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Showing posts from March, 2012

Books of Note

Universal Harvester by John Darnielle

Not surprisingly, like a lot of John Darnielle’s music, particularly those songs on the album The Sunset Tree (Pale Green Things springs to mind and is very much worth listening to), his writing only slowly reveals itself and its narrative direction. Not in any turgid or tedious fashion, but rather in an unhurried, gentler and more thoughtful way. Universal Harvester rolls gently along its path with only a few disconcerting and probably deliberate hiccups. It starts in Iowa in the 1990s with a young man, still living at home with his father but unable to leave because of the weight of his mother’s death, years before, in a car crash. The trauma tethers Jeremy and his father together like the gravitational pull of a dead star in a comfortable and predictable but numb orbit, but it’s never something that either of them can discuss openly.
Jeremy works at a VHS rental store, so we’re assuredly early-Worldwide Web era. His job is simple, repetitive, and keeps him and his father in entertai…

Hope by Glen Duncan

"Nothing holds love together like shared vice or collusive perversion."
So says Glen Duncan, author of several of my favourite British novels in recent memory (most notably I, Lucifer, once reviewed, stunningly ineptly, on my behalf by some crackpot nitwit at Waterstone's [sorry, seems I included a redundant apostrophe there] HQ). More on that quotation and its relevance in a moment, but for now, on with the review.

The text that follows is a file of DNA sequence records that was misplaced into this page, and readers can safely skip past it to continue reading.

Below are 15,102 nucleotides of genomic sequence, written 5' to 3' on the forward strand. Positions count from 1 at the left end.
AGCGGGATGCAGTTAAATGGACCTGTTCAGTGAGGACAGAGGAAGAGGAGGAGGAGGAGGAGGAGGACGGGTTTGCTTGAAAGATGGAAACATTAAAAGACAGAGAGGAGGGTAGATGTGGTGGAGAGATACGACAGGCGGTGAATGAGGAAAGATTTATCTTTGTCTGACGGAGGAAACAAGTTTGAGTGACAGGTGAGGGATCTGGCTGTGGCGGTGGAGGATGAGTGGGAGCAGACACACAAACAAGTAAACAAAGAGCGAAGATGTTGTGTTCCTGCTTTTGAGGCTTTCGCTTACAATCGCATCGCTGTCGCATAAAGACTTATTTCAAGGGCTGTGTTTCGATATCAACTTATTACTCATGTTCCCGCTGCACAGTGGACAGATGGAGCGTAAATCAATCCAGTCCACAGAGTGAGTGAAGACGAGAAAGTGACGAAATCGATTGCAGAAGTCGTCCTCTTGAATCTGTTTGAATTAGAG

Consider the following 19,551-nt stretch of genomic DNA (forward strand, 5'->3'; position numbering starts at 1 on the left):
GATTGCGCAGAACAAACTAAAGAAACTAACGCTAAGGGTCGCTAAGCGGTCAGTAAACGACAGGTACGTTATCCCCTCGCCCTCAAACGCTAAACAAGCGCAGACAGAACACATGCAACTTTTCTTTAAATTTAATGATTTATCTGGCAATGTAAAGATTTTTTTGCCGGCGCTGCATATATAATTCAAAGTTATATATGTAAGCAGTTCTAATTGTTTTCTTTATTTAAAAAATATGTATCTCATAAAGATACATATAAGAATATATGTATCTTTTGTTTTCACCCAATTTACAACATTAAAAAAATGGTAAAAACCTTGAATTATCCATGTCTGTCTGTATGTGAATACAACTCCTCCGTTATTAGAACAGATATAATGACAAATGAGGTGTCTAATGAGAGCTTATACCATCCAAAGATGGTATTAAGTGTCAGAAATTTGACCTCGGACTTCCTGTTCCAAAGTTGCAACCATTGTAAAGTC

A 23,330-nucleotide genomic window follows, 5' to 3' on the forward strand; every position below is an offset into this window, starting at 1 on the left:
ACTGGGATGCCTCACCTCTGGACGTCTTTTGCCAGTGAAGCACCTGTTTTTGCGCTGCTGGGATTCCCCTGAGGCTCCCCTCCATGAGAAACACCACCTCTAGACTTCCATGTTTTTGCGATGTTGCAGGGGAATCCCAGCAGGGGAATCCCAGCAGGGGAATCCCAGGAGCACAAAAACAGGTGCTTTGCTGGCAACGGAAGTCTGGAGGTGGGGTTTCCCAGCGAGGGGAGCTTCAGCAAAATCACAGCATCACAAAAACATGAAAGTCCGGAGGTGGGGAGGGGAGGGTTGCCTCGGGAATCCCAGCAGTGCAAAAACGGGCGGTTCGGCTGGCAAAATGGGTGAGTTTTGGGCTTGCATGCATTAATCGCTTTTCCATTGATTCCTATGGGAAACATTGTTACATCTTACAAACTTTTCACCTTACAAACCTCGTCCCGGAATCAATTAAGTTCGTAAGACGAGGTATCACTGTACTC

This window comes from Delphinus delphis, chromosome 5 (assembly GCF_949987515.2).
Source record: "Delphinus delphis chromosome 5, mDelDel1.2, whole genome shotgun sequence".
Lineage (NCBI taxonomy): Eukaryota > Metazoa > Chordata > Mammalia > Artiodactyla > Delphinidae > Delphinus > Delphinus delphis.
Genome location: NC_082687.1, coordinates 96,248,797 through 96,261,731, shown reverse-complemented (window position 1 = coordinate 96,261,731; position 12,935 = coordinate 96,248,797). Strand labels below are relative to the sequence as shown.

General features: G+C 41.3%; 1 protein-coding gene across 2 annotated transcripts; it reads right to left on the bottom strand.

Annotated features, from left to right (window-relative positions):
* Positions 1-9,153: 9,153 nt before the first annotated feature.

Hope as I understand it is the first in the Duncan chronology and as such in places it does feel like he's working out some of the issues with reader-goading, info-dumping and whatnot that new authors need to be told to avoid by a trustworthy (or mercenary) editor. It may explain why, when first published, it was touted as that summer's "essential first novel" [Matthew De Abaitua in Esquire] and yet now is difficult to buy new. There is a recurrent motif, of memory as stones dropping into a pond of time and over which the 'author' has …

The Unburied by Charles Palliser

It is likely to upset the cultured reader, but I must begin by confessing that I was immediately disappointed that this novel was not a western.


Have all the cultured readers left? Okay, good. Further elaboration is probably necessary here, but you may already have guessed the unintentional link to The Unforgiven, that rather good horse opera with Morgan Freeman and Clint Eastwood a few years back. Imagine my surprise when I opened it and found what was in essence a verbose and in places stodgy pastiche of a Victorian murder mystery. 


Now, don't get me wrong, I like a good murder as much as the next guy, but this one was old before the action herein took place, and the additional contemporaneous murder happens rather towards the end of the novel, so rather than a gripping read, it felt more like an episode of Time Team (one of the ones where they intend to discover secret caches of lost Roman loot but end up digging through some water mains). 


The premise is that some moth-eaten fart…